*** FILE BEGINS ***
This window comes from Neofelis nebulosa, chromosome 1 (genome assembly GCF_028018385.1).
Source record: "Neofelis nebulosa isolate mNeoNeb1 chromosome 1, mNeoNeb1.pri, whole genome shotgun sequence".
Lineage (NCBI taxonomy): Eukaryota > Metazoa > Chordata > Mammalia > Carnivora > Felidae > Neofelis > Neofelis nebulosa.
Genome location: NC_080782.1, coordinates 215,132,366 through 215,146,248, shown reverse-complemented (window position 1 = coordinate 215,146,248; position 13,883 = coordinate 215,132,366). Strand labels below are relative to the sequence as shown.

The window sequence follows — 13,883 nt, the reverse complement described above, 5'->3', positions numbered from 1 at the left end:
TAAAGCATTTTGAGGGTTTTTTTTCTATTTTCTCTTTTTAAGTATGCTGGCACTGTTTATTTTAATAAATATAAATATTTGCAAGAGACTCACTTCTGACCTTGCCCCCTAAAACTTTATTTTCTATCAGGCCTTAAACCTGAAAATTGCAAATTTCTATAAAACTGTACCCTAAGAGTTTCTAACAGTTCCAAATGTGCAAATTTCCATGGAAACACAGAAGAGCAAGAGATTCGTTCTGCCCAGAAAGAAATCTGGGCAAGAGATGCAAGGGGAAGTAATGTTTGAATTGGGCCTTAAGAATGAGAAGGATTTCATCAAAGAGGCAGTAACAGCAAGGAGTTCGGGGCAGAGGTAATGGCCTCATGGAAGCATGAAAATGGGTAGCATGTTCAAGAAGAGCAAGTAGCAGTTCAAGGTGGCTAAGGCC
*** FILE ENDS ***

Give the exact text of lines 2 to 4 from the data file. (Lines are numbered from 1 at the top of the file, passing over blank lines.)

Source record: "Neofelis nebulosa isolate mNeoNeb1 chromosome 1, mNeoNeb1.pri, whole genome shotgun sequence".
Lineage (NCBI taxonomy): Eukaryota > Metazoa > Chordata > Mammalia > Carnivora > Felidae > Neofelis > Neofelis nebulosa.
Genome location: NC_080782.1, coordinates 215,132,366 through 215,146,248, shown reverse-complemented (window position 1 = coordinate 215,146,248; position 13,883 = coordinate 215,132,366). Strand labels below are relative to the sequence as shown.